I found this method of connecting the two halves of a two-in-one hybrid to be one of my favorites to date, mostly because you're not asked to fumble with a big ugly physical button and hook-style catches that often take two hands and several tries to connect properly. In the case of the Switch 10, I still didn't score a 100-percent success rate, but it was easier, thanks to the magnetic connection. I still needed two hands to pull the halves apart, but replacing the screen usually worked on the first try, except when the very strong magnetic connection pulled the screen down too quickly, missing one of the prongs.
The keyboard feels more cramped than some other small-screen hybrids, because this is a 10.1-inch system, while most of the competition is using 11.6-inch displays. Still, the thick, chunky island-style keys are easy to hit, and important keys such as Enter, Shift, and Tab are large. The touchpad is a good size for an ultraportable, and works well enough with multitouch gestures such as two-finger scrolling, but no one will confuse it with glass-topped models found in more premium laptops.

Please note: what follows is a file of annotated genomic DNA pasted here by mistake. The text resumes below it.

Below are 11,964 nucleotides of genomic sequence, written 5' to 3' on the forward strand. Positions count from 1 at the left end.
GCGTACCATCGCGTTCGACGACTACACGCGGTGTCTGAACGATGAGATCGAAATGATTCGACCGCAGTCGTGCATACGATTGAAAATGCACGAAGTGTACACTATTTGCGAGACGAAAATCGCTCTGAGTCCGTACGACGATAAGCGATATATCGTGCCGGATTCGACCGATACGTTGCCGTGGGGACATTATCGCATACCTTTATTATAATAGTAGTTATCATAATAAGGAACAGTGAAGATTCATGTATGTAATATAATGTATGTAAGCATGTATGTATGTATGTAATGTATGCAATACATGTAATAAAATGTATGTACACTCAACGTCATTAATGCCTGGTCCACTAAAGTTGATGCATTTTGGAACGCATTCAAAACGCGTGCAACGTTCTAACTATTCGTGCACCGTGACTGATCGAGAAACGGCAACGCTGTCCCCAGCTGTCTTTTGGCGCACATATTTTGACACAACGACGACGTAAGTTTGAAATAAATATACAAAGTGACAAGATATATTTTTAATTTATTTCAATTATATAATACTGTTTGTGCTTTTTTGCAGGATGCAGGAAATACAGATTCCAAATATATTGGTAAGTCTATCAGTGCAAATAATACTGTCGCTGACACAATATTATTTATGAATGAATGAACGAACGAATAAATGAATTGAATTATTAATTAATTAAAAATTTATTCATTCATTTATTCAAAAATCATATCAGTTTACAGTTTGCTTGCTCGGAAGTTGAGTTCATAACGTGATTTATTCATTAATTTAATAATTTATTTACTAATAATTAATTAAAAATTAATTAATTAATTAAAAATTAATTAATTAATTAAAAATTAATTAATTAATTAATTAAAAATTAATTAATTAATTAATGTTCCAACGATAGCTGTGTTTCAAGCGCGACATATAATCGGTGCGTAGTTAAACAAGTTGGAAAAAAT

The 10.1-inch display has a 1,366x768 native resolution. Once the standard on laptops from ultraportable to midsize, it's now mostly restricted to systems that both have smaller screens and budget prices. For the size, it's perfectly usable, but some low-cost tablets running other operating systems (Android, iOS) are getting consumers accustomed to higher resolutions. Off-axis viewing wasn't great, but it was better than the HP x360, an otherwise excellent hybrid held back by a poor display.
Connections, performance, and battery
The Switch 10 offers a fairly minimal set of ports and connections, perhaps because of its diminutive size. Except for connecting an external mouse, these systems are usually very self-contained, but if you do want to use most of the micro-style connections, you'll need an adapter or dongle.